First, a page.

So was born the Kilgore College Rangerettes, the first dancing drill team in the United States, an organization the famed football player Red Grange called, “The Sweethearts of the Gridiron.”

This unique and special history is chronicled in the Rangerette Museum, located on the campus of Kilgore College.

The Rangerettes are about much more than high kicks and splits, as they may be the most sought after drill team in the land and have performed for presidents and other notable potentates, while being regulars in New York’s Macy’s Thanksgiving Day Parade. 

The Rangerettes will forever be linked to football, spawning a tradition that has taken a country by storm, so no matter what iteration football may take in the future, halftime always will be about high kicks and splits from the “Sweethearts of the Gridiron.”

• Texas Museum of Broadcasting & Communications — Over the past century the airwaves have brought information to people in various forms, from the telegraph, to radio, television, and the modern iteration of the cell phone, information becomes increasingly valuable. The Texas Museum of Broadcasting & Communications tells the story of the airwaves and how it has evolved. It seeks to preserve and showcase the history of electronic communications and show visitors the innovation and inventions that have propelled the industry forward.

One of the can’t-miss items in the museum is the 1949 DuMont Telecruiser. The Telecruiser once served the needs of Channel 8 in Dallas in television’s infancy. This blast from the past is fully decked out, just as it would have been in 1949. Take a tour of this rolling piece of history and see how televisions used to go on “location.”

Other exhibits include the home entertainment section, where visitors can look at vintage radios, tape recorders, phonographs, projectors, televisions, monitors and much more, including automation and broadcast equipment, historic photographs. If you still love your local television and radio stations, then be sure the visit the Texas Museum of Broadcasting & Communications.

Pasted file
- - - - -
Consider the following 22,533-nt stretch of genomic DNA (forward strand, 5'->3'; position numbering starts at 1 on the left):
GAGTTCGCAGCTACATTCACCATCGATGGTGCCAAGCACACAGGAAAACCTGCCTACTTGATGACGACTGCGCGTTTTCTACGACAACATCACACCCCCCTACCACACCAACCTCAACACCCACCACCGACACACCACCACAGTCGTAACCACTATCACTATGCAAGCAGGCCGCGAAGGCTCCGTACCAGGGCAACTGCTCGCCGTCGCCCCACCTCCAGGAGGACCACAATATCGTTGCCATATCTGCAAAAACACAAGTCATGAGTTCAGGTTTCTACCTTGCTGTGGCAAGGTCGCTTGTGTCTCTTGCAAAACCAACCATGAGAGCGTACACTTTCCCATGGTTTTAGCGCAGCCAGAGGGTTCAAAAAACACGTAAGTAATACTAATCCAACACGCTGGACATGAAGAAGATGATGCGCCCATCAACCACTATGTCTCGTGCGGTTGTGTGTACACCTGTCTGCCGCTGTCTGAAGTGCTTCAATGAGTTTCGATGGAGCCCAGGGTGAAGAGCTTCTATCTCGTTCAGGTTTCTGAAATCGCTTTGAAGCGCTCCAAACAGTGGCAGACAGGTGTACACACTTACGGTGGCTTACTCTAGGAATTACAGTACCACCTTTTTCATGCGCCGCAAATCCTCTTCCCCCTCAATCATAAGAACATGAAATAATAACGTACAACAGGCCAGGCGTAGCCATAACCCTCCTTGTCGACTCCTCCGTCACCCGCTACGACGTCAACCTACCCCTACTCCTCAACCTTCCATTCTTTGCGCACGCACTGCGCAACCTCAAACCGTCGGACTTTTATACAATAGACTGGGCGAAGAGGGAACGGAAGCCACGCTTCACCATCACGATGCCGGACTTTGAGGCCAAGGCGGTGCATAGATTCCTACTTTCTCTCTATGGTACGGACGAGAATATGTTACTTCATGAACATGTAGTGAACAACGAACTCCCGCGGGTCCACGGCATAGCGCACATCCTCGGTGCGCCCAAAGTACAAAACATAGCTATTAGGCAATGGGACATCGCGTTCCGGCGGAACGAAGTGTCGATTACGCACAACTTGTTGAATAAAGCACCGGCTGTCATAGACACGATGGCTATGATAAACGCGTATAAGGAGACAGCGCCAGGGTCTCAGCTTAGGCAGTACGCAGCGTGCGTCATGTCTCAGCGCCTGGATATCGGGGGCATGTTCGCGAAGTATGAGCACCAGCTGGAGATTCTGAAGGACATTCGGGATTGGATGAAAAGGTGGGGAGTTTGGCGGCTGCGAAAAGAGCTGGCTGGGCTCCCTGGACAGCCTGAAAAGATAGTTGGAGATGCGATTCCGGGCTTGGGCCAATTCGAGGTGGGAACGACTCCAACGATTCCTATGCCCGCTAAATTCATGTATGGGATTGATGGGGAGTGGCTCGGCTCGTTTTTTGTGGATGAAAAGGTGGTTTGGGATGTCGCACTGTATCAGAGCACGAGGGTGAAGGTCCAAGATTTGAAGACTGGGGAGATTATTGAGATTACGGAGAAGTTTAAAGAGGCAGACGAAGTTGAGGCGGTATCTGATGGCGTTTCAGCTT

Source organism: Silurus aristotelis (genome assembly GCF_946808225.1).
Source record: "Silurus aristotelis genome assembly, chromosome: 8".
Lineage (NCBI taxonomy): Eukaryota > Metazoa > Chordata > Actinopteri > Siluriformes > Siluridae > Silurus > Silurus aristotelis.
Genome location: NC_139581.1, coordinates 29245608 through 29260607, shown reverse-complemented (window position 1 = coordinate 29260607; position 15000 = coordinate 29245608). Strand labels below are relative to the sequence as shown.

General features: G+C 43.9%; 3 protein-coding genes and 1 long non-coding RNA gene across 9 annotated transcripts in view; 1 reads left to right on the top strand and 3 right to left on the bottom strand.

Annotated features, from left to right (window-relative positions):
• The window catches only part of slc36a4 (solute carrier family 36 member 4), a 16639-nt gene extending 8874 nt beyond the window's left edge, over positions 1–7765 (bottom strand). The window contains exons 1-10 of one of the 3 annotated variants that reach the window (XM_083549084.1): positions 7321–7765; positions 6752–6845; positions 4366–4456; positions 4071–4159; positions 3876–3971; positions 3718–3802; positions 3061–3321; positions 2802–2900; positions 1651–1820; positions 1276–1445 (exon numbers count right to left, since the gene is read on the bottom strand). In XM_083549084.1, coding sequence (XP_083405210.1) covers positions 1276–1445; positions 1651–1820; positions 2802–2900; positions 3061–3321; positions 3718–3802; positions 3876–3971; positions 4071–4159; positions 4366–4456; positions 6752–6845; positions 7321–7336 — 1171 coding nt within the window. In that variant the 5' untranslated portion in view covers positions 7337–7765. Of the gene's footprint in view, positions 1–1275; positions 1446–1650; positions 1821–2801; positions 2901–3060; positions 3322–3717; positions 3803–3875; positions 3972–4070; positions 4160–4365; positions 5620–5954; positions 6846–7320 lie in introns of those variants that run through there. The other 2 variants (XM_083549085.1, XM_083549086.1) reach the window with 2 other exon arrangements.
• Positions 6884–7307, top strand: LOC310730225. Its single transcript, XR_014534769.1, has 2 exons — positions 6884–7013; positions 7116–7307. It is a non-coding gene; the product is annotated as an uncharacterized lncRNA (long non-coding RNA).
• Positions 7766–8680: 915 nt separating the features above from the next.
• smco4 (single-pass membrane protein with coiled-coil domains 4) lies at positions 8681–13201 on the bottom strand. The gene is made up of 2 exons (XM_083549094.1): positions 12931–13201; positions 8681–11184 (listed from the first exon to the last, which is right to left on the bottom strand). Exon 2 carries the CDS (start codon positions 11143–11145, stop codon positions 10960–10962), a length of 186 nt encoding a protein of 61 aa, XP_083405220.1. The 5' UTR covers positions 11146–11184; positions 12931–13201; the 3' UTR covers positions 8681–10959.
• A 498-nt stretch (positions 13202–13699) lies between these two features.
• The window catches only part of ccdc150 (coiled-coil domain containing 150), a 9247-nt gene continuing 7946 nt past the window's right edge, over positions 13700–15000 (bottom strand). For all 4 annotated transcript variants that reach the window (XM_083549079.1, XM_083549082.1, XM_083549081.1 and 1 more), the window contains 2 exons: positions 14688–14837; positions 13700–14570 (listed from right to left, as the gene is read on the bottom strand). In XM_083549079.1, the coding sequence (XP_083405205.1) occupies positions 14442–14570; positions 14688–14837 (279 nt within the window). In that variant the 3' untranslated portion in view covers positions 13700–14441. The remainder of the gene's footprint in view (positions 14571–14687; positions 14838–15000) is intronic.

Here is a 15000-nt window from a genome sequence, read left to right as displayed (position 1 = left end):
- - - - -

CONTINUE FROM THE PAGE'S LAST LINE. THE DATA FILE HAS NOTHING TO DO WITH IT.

• Downtown Kilgore — Thousands upon thousands of lights bring the nights around Kilgore alive. This patch of ground in downtown Kilgore already offers visitors a peek at the city’s oil-soaked past and the derricks in the park pay homage to the oil wells that once pumped more than 2.5 million barrels of oil out of the ground beneath Kilgore. At one point there were 1,200 derricks located in Kilgore. They were drilled on the street corners in town, looking to extract as much petroleum as they could from the ground.

During Christmas the wells are decorated as part of a “Very Derrick Christmas” with the stars sitting atop the derricks in the World’s Richest Acre Park, putting a unique Texas spin on this Christmas tradition.

“That really kicks things off for us,” explained Kilgore Tourism Manager Ryan Polk. “There’s no where else where they light up stars on top of oil derricks. They really are a legendary part of our town.”

Kilgore’s annual Christmas celebration spans weeks from before Thanksgiving all the way up to just a couple days before Christmas. Downtown Kilgore gets all lit up, just like the derricks. On the Saturday after Thanksgiving, take part in Kilgore’s Mingle & Jingle as the downtown stores welcome Christmas shoppers as they look for the special finds to put under the Christmas tree. This year’s Christmas parade will be held on Tuesday, Nov. 28 where kids can get their first look at Santa Claus for the season.

Other Christmas events in Kilgore includes Deck the Halls, set for Dec. 2. Deck the Halls features guests dressed up in their Christmas pajamas running through the streets of Kilgore, filling shopping lists and making decorations, it’s a fun way to look at the downtown experience.